Tips and Techniques to Manage Difficult People

Posts Tagged ‘Business’

BRANDING – The Key to Success

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How YouTube can be a Marketing Tool for Small Business

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If you want more customers and more sales, then you need to get your business on video.yt-brand-standard-logo-630px

It doesn’t cost anything and you don’t need expensive equipment. You can make your video using most compact cameras or your phone.

Check out this Guest Blog for more information:

YouTube becomes the go-to source for everything from music to sports highlights to kitten videos, it’s important for small business owners to get their marketing message in visual form. Yet though YouTube’s popularity has exploded, few entrepreneurs are taking full advantage.

Cynthia Nevels, who runs a marketing firm, taught a class at Mountain View College in Dallas on small business marketing, and  knows firsthand how few entrepreneurs are fully utilizing video. “The women in my class were 27 to 60 years old, and 100% of them were business owners. Yet over 50% of them had never visited YouTube for small business purposes.”

Read more at:

http://www.nerdwallet.com/blog/2012/youtube-marketing-tool-small-business/

 

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Keep the Team Focussed on Outcomes

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It’s very important to focus on outcomes as far as your team are concerned.  Sometimes the people in your team will beMulti-ethnic business group

 

only too happy to do other little jobs and tasks that distract them from their outcomes.

 

I’ve had salespeople say – ‘Oh, I’ll deliver that to the customer, it’s on my way.’

 

Customer service people will say – ‘I’ll go and talk to distribution or finance department about that.’

 

You have to keep asking yourself the question: ‘Is what they’re doing helping me to achieve my outcomes?’ If the answer is ‘no’ then don’t let them do it. If the answer is yes, then let them continue.

 

Make it clear to your team what the outcomes are, but don’t concern yourself too much about how they get there.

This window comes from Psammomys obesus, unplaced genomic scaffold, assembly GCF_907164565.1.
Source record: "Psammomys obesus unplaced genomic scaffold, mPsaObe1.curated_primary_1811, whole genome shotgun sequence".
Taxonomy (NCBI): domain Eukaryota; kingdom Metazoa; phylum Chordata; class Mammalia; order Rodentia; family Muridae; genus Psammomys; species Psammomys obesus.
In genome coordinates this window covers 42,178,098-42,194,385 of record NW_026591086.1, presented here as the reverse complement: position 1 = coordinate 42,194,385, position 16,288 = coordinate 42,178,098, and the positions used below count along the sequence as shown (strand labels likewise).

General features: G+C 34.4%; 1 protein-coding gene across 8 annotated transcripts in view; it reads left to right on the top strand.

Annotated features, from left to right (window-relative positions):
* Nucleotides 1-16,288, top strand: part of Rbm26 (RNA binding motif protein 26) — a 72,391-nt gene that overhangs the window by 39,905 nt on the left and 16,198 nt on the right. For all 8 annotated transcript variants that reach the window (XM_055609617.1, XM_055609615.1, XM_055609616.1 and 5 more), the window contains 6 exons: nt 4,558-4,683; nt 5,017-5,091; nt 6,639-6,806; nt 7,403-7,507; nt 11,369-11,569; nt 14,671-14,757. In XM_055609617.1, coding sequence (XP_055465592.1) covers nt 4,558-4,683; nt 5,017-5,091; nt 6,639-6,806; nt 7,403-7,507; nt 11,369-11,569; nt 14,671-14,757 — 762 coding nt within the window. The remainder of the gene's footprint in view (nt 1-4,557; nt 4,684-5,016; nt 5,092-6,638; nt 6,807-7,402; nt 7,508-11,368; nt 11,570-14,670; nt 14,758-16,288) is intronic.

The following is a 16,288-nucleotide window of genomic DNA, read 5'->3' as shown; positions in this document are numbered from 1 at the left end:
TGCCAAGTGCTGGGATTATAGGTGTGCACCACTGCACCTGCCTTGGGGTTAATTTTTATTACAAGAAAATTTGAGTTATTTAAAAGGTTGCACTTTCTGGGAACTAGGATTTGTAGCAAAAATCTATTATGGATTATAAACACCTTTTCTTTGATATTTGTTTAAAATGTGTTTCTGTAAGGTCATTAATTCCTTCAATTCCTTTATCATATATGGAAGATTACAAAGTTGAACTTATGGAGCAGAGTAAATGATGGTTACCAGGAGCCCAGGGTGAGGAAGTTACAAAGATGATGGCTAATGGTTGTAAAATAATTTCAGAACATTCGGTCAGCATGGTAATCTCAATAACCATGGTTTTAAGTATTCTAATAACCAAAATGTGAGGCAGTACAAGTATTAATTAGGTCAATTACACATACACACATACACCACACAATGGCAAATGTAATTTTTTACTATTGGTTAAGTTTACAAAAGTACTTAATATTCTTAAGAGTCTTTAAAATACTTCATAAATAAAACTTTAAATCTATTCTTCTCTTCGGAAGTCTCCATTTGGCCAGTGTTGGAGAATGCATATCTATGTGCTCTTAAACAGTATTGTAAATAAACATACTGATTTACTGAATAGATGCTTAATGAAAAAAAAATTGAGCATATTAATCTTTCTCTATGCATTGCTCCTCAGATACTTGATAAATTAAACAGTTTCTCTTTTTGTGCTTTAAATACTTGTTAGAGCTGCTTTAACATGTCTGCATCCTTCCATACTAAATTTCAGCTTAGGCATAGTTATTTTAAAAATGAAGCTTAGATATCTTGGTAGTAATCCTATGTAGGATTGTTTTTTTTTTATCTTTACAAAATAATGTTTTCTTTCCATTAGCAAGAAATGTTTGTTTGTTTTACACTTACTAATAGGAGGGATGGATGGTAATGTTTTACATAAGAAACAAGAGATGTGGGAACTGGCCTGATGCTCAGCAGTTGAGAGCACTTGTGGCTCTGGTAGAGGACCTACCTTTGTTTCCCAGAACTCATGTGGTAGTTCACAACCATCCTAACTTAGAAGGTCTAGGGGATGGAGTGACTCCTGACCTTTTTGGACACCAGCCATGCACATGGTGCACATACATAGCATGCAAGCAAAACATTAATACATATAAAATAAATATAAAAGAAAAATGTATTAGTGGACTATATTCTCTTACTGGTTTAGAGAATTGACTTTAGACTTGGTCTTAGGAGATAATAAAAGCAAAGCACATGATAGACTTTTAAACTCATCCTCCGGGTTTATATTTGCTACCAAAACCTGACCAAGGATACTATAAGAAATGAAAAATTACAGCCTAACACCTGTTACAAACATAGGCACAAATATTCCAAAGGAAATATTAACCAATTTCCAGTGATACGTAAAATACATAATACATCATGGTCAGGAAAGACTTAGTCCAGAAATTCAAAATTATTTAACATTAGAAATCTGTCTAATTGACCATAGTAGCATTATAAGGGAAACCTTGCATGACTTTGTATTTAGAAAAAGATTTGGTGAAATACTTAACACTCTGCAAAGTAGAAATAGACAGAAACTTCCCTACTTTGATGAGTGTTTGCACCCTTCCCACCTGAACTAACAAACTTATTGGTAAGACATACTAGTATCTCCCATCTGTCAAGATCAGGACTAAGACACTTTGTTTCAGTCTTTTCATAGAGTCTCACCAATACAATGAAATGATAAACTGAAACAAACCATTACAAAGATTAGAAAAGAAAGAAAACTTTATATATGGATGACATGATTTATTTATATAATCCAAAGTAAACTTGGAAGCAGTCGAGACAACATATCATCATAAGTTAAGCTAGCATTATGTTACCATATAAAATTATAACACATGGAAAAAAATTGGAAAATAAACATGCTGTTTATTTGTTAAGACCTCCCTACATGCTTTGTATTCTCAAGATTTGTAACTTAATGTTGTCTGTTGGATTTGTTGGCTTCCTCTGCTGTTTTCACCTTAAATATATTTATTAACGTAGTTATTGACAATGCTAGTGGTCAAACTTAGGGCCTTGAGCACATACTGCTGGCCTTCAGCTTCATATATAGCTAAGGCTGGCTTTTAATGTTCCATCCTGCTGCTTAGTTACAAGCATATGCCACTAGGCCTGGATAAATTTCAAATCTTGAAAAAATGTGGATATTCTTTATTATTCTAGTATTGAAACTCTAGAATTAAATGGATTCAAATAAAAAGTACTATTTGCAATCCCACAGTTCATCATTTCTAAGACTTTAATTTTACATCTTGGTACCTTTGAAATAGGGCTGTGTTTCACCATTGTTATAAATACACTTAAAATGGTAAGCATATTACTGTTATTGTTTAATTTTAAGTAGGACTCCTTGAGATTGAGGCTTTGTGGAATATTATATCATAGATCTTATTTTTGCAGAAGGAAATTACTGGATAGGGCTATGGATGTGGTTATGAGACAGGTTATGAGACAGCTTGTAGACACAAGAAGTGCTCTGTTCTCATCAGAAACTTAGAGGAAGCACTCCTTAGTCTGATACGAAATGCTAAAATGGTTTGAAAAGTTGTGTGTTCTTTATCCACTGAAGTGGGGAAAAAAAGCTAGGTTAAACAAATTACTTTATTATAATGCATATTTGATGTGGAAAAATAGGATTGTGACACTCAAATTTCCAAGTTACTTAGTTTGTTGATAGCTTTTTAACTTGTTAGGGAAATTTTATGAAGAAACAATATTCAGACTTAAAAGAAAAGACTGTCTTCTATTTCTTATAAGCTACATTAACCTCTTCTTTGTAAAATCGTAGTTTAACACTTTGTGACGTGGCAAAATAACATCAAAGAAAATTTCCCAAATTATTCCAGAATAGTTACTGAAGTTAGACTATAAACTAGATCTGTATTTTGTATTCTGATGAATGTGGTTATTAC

Now that doesn’t mean that you encourage a salesman to get a sale at any cost, or a chef to use inferior ingredients. And you obviously don’t want a maintenance engineer cutting corners that could jeopardize safety.

 

However it does mean using the thinking part of your brain, and listening to your inbuilt programs. Your people may not do a job the way you would do it but that doesn’t necessarily mean it’s wrong.

 

I’ve often listened to a salesperson speaking to a customer and found myself thinking – ‘That’s not the way I’d do it.’ The temptation then, is to jump into the conversation or speak to the salesperson afterwards.

 

However I’ve learned to keep my mouth shut, because many times the salesperson closed the business, the customer was happy and it probably was better than I would do it.

 

I checked into a hotel recently and as I signed the paperwork the bubbly receptionist complimented me on my cologne. She asked what kind it was so that she might buy some for her boyfriend.

 

Now I know this hotel chain and this isn’t part of the welcoming speech. I also know that some managers would discourage this level of familiarity between staff and customers.

 

But I’ll tell you something as a customer – I loved it, she certainly brightened my day! Her response was far better than some of the stuffy robotic greetings you get from most receptionists at the major hotel chains.

 

This receptionist had made me a happy customer and if I owned this hotel that’s an outcome I would want.

 

Southwest Airlines has consistently won awards for the fewest complaints, best baggage handling, and best on-time performance. However everything at Southwest is focused on fun.

 

Obviously safety is important and all employees follow FAA regulations. However the whole purpose of the company is to have fun.

 

I’ve flown with airlines who continually tell you that their focus is my safety, I don’t really want to know that; I take it as a given.

 

Stop telling me how safe I am, you’re scaring me – I want fun.

 

Southwest issue guidelines to flight attendants in their training courses. They hand out joke books and give them ideas and tools for having fun. They then leave it up to the individual flight attendant to create fun for the customer, as they say – ‘They don’t want clones.’

 

The successful manager defines the outcomes to the team members and then lets each person find their way of getting there. That doesn’t mean you walk away or have no idea what’s going on. You are constantly getting out there with the team, watching and listening and supporting what they’re doing.

 

There are two characteristics of successful business owners and managers:

 

  1. They get the job done and
  2. They do it in the easiest and least stressful way.